In 2014, Google's Alan Eustace strapped himself to a weather balloon, soared to a height of 135,000 feet … and then jumped -- all for science. Read more about his experiment ... and about 9 others who merrily pushed the boundaries in the name of their work.Continue reading
Why you should listenFor 31 days, from June 1 to July 2, 2014, Fabien Cousteau and a team of scientists and filmmakers lived and worked 20 meters below the surface of the Atlantic Ocean, at the Acquarius underwater science lab 9 miles off the coast of Florida. The intent of Mission31: study the life of and on the coral reef -- and the effects of climate change, acidification, and pollution, in particular by plastic debris and oil spills. But it was also a study of the scientists themselves spending extended time underwater. By stayigng down continuously, they collected the equivalent of several years of scientific data in just a month.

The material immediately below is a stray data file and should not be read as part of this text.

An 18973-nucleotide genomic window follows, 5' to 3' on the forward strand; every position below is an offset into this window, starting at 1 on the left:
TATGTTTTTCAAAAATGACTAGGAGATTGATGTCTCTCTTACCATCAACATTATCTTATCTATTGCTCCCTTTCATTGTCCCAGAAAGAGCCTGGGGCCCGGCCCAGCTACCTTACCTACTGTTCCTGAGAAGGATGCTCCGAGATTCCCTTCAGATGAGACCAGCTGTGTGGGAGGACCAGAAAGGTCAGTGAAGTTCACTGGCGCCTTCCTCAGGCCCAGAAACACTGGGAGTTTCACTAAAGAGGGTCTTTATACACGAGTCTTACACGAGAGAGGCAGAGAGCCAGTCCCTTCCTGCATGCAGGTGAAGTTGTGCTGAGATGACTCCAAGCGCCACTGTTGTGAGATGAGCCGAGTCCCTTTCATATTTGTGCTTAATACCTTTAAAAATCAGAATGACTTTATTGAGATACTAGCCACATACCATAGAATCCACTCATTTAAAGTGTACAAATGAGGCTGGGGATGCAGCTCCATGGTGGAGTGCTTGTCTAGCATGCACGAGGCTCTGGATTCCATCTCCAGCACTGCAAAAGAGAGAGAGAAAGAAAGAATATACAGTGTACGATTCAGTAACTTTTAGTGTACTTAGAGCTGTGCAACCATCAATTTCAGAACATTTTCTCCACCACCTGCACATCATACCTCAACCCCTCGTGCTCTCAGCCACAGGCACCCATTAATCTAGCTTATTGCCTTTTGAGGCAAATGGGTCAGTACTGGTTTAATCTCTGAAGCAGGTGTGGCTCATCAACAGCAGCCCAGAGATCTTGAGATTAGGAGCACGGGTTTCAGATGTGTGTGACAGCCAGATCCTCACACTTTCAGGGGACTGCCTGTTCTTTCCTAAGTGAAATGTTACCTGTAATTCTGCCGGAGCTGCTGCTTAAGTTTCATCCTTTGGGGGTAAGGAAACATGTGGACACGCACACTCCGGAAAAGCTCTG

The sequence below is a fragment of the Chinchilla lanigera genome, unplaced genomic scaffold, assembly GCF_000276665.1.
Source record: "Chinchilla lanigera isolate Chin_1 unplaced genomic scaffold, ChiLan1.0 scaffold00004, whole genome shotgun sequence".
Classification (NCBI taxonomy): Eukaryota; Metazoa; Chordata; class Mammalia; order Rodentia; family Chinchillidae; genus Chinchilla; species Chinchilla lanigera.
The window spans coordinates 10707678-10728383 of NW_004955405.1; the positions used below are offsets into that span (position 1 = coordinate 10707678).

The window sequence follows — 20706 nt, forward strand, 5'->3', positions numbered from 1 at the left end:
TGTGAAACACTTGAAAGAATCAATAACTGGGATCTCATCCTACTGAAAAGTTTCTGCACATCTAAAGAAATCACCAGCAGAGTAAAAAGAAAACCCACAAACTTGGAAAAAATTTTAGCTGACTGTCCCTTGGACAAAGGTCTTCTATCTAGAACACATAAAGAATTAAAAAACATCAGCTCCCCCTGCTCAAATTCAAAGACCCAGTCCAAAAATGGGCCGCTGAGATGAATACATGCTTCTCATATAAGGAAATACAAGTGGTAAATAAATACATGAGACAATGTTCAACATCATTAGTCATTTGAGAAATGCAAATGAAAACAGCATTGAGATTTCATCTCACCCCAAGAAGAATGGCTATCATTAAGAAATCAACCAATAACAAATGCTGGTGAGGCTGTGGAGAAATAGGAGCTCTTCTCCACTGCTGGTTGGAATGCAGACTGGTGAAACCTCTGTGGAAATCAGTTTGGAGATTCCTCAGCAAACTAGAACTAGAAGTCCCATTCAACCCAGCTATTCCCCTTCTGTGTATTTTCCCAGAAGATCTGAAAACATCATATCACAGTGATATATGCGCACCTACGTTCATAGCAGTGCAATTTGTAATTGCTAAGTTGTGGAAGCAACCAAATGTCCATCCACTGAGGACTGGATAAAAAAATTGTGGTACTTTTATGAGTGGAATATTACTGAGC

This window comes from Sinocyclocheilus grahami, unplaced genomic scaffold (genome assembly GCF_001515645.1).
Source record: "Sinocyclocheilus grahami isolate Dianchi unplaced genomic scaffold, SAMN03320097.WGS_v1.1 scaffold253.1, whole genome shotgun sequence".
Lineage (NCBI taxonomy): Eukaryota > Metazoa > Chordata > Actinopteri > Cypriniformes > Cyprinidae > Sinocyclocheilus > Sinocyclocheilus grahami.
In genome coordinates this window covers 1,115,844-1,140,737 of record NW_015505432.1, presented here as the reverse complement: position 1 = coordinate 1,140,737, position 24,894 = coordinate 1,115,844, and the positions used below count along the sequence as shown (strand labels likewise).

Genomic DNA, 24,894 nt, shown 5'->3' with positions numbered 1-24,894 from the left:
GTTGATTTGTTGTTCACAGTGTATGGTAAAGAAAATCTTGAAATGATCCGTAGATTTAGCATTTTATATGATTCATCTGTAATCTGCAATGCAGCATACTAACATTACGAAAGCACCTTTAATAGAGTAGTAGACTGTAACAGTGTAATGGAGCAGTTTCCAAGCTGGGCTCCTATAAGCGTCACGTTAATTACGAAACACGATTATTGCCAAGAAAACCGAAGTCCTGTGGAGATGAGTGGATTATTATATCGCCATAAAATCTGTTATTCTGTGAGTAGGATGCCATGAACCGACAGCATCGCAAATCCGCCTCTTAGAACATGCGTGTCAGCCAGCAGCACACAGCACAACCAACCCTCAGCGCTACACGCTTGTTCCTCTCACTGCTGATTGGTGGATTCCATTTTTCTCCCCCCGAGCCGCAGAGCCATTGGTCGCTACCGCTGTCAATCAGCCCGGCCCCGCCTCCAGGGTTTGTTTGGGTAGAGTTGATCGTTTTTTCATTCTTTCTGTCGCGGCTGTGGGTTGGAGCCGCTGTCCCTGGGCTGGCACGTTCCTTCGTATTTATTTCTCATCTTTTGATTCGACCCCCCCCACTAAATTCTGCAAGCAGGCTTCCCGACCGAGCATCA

50 years ago Fabien Cousteau's grandfather, the legendary ocean explorer Jacques-Yves Cousteau, led a similar -- but shorter by one day -- expedition under the surface of the Red Sea. Since, we have explored only a very small portion of the oceans, less than 5 percent.
What others say
“You get used to it. Eel, sharks, barracuda parking on your shoulder wondering what you're doing. Animals getting used to you in their environment.” — Time, July 2014
Fabien Cousteau’s TED talk
More news and ideas from Fabien Cousteau
In the final session of TEDGlobal 2014, Mighty spaces, we take four journeys — three to great expanses in the world, and one into our minds and hearts: A low blue haze lights the stage as choreographer Aakash Odedra spins slowly. The light grows and his dance picks up — a mix of classical Indian […]Continue reading
Ocean exploration has been the Cousteau family business for three generations. In this fascinating Q&A, aquanaut Fabien Cousteau discusses everything from why we need underwater cities to what it's like to beat your grandfather's world record.Continue reading